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Showing posts from February, 2008

Orwell's 1984 and Huxley's Brave New World, Visions

It is not the dark authoritarian vision of Orwell’s 1984 that is coming true but that of chilling indulgence adumbrated by Huxley's Brave New World. In Huxley’s vision, no Big Brother is required to deprive people of their autonomy, maturity and history; people will come to adore the technologies that undo their capacities to think. Orwell feared those who would ban books; Huxley feared no one would want to read one. Orwell feared the truth would be concealed from us; Huxley feared it would be drowned in a sea of irrelevance; Orwell feared we would become a captive culture; Huxley feared we’d become a trivial one. In Orwell’s prophecy, people are controlled by inflicting pain; in Huxley’s by inflicting pleasure.

The Psychology of Self-Respect, G. Bernard Shaw

The human conscience can subsist on very questionable food. No man who is occupied in doing a very difficult thing, and doing it very well, ever loses his self-respect. The shirk, the duffer, the malingerer, the coward, the weakling, may be put out of countenance by his own failures and frauds; but the man who does evil skilfully, energetically, masterfully, grows prouder and bolder at every crime. The common man may have to found his self-respect on sobriety, honesty and industry; but a Napoleon needs no such props for his sense of dignity. If Nelson's conscience whispered to him at all in the silent watches of the night, you may depend on it it whispered about the Baltic and the Nile and Cape St. Vincent, and not about his unfaithfulness to his wife. A man who robs little children when no one is looking can hardly have much self-respect or even self-esteem; but an accomplished burglar must be proud of himself. In the play to which I am at present preluding I have represented an a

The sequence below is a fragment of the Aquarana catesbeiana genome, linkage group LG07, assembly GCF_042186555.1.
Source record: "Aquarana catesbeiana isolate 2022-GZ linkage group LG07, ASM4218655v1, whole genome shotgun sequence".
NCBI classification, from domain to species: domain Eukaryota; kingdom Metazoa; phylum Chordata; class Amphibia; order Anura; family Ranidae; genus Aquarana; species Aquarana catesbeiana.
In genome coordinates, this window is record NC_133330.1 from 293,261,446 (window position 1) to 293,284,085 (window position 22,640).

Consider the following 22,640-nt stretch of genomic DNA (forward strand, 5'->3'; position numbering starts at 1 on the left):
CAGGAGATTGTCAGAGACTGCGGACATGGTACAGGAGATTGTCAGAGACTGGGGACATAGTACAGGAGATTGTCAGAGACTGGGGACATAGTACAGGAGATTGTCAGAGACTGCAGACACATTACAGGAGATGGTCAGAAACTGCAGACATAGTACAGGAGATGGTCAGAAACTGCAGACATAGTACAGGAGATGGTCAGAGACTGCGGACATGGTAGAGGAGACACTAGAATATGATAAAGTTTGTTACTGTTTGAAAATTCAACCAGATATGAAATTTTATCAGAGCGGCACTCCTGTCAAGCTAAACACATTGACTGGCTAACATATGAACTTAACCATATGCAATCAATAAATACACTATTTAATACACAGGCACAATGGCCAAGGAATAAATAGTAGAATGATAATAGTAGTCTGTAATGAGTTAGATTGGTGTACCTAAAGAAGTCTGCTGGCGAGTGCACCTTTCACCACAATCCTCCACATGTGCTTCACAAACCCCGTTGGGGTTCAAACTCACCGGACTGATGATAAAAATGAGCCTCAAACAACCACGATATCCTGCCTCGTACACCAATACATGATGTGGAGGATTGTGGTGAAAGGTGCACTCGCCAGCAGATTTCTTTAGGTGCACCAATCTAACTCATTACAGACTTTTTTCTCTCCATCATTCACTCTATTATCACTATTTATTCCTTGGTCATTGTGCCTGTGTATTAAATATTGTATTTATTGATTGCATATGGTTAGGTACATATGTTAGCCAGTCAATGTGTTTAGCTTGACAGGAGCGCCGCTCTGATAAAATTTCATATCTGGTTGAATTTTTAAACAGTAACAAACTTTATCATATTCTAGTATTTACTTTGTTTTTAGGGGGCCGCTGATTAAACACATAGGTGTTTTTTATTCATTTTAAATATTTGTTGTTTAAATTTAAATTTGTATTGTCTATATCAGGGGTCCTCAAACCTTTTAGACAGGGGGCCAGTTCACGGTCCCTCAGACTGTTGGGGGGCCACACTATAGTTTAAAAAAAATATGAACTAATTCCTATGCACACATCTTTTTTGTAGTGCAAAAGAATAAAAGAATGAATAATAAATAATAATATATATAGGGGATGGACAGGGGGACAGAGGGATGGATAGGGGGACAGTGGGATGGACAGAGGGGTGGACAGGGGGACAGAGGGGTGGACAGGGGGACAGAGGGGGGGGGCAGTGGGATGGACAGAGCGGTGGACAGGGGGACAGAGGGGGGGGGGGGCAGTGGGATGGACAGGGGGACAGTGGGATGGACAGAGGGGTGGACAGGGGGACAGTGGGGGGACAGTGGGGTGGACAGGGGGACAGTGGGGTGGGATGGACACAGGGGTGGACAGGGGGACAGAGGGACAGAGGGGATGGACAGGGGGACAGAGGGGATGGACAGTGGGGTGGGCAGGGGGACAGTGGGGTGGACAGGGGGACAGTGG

Alfred Hitchcock with the Bird Well, it's just no good. The chickens won't eat it. (pause) They're always hungry, Fred. I opened one of the sacks when I got home, and I poured it out for them, and they wouldn't touch it. Now you know chickens as well as I do, and when they won't eat, there's just something wrong with what they're being fed, that's all. (pause) No, they're not fussy chickens. (pause) Who? What's he got to do with it? (pause) Fred, I don't care how much feed you sold him. My chickens... (pause) He did? Dan Fawcett? (pause) This afternoon? (pause) Well, that only proves what I'm saying. The feed you sold us is... (pause) Oh. Oh, I see. Uh-huh. Uh-huh. Uh-huh. Maybe I ought to go over to see him. You don't think there's something going around, do you? (pause) No, never. (pause) No, Fred, they don't seem sick at all. They just won't eat. (pause) Mmmm. Mmmmm. Well, I'll try to get

About Thinkers, Philosophers, Bulls and Goats

The Thinker I was lonesomer than Crusoe's goat. - O. Henry The image of the thinker as a withdrawn figure, wrapped up in himself, is hopelessly out of date. Today, when ideas have to compete in the market place, they have to get out of the books, learn to look bright and inviting, and the person who has thought them up has to make sure that they do not age too soon. That there is always some pawing, and even mauling, is only to be expected since this is part of the game. The promise of a wider circulation more than compensates for the risk. When the words of a philosopher go singing and screaming into the media, who wants to find out what he really means? Even a cult figure like Sartre often loses track of his own thoughts in the thick of publicity. This is an entry in my cousin brother’s diary which I stole. Writer unknown. -0- A philosopher while going on a morning walk saw bulls with bells tied in their necks. Growing curious, he enquired of the farmer walking behin

Dil he to hai Ghalib